Other EMOTs could include a person standing on the street (in New York City) and needing a restaurant recommendation in the vicinity, immediately! They use their mobile device and search for restaurants in the area around their current GPS location. When they search on their mobile device, if the website is not mobile compliant and does not display properly or cannot be used by a primitive mobile browser (no graphics, no javascript, no flash, etc.) the user would not be able to find what they are looking for. So this EMOT was a FAIL for the customer. 

The brands  that will be the most successful are the ones who can deliver value at every EMOT of their target customer. If the customer goes online to search and research, the brand’s information should be findable – even better, the specific bit of information being sought should be findable. If the customer needs recipe help while standing in the store (“what ingredient or how much should I buy?”) the information should be findable, specifically through a mobile device.  Ultimately by delivering value at each EMOT, brands can answer customers’ missing links and thus efficiently move the customer down the purchase funnel towards the purchase.

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how do we judge the relative merit and effectiveness of different types of advertising? By finding a common parameter that can be used to compare “apples to apples.” We argue that cost of customer acquisition is a great candidate for such a parameter.

For example, if television advertising cost $50 million to produce and air, and 1,000 people came to the acquisition website, and 10 people applied for and received credit cards then the CCA — cost of customer acquisition would be $5 million ($50 million / 10 people who got the credit card). Of course television advertisers would claim that the “impressions” from TV would have “branded” millions more people and they would eventually get a credit card from the company. That’s possible. But for the purposes of this exercise, if there is no absolute end-to-end tracking, we don’t count it. Because, for example, many other possible scenarios can also occur, like the person saw this ad for a credit card but ended up getting a card from a different bank, they saw and remembered the ad but they already had several credit cards from the company, etc.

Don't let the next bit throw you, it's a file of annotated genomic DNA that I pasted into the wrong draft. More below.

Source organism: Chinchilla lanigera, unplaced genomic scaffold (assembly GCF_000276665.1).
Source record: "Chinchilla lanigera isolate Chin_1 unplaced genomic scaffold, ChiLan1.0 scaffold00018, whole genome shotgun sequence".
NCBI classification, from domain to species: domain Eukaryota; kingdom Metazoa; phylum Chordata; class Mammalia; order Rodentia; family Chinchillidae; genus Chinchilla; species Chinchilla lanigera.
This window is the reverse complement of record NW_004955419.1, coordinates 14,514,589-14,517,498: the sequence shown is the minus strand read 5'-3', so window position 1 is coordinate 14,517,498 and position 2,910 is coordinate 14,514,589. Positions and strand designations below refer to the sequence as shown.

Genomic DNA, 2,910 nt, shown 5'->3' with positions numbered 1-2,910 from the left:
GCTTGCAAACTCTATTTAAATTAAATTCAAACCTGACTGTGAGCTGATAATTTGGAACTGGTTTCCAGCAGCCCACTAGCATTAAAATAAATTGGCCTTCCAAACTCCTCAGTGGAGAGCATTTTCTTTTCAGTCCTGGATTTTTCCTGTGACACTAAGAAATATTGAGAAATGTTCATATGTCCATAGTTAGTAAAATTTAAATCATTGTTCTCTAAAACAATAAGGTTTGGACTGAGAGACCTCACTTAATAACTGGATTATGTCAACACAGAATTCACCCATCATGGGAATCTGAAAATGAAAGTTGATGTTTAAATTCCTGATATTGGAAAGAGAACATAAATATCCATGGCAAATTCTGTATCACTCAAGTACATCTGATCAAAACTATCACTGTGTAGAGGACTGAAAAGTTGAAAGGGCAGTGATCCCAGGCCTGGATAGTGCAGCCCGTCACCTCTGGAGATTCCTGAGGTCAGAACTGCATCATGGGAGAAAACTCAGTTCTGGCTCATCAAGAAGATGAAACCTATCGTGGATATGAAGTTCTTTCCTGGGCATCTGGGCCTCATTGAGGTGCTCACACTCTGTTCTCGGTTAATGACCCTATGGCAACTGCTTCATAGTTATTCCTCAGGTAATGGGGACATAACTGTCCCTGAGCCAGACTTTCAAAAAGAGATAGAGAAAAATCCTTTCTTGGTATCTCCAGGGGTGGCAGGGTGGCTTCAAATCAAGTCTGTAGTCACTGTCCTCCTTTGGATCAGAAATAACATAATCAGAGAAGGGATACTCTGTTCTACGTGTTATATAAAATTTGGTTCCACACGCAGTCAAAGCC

With “online” we can easily see lift in search activity around the time that brand/awareness advertising is in-flight. This is one of the best indicators of interest — the person saw the TV ad, and was inspired enough to go online to do more research to inform their own purchase decision. Modern consumers will typically search and then click through. In rare instances, they will type the URL, but it is usually the domain name, not the special URL — domain_name.com/special_url — just because of pure laziness or simply because they forgot the /special_url portion.

Now let’s look at a print example: a print ad cost $5 million to produce and traffic in targeted magazines. About 1,000 people came to the website and 10 people ended up purchasing the advertised product. So the CCA is $500,000 per customer acquired.  There may be more people who saw the ad and eventually came in to buy a product. But again, there is a problem of attribution. 

Now a final example from “online” marketing.  Search ads were run using Google Adwords and a $1 CPC (cost per click) was paid. Of those people who clicked through 1 in 20 purchased a product. So it took 20 clicks at $1 each to achieve 1 sale – so the cost of customer acquisition is $20. 

OK, so what about prodycts not sold online? We can use a proxy which has a known conversion to sales. For example, once a coupon is printed from the website, from historic data the advertiser knows that 30% end up using the coupon – i.e. redeeming with a purchase. So, again, if we used a $1 CPC and 1 in 20 ended up printing the coupon and 30% of those “converted” to an offline sale, the CCA would be $66.67  ($20/0.30).  

So to recap

Television – $5 million CCA

Print – $500,000 CCA

Paid Search – $20 CCA

Paid Search + Offline Sale – $67 CCA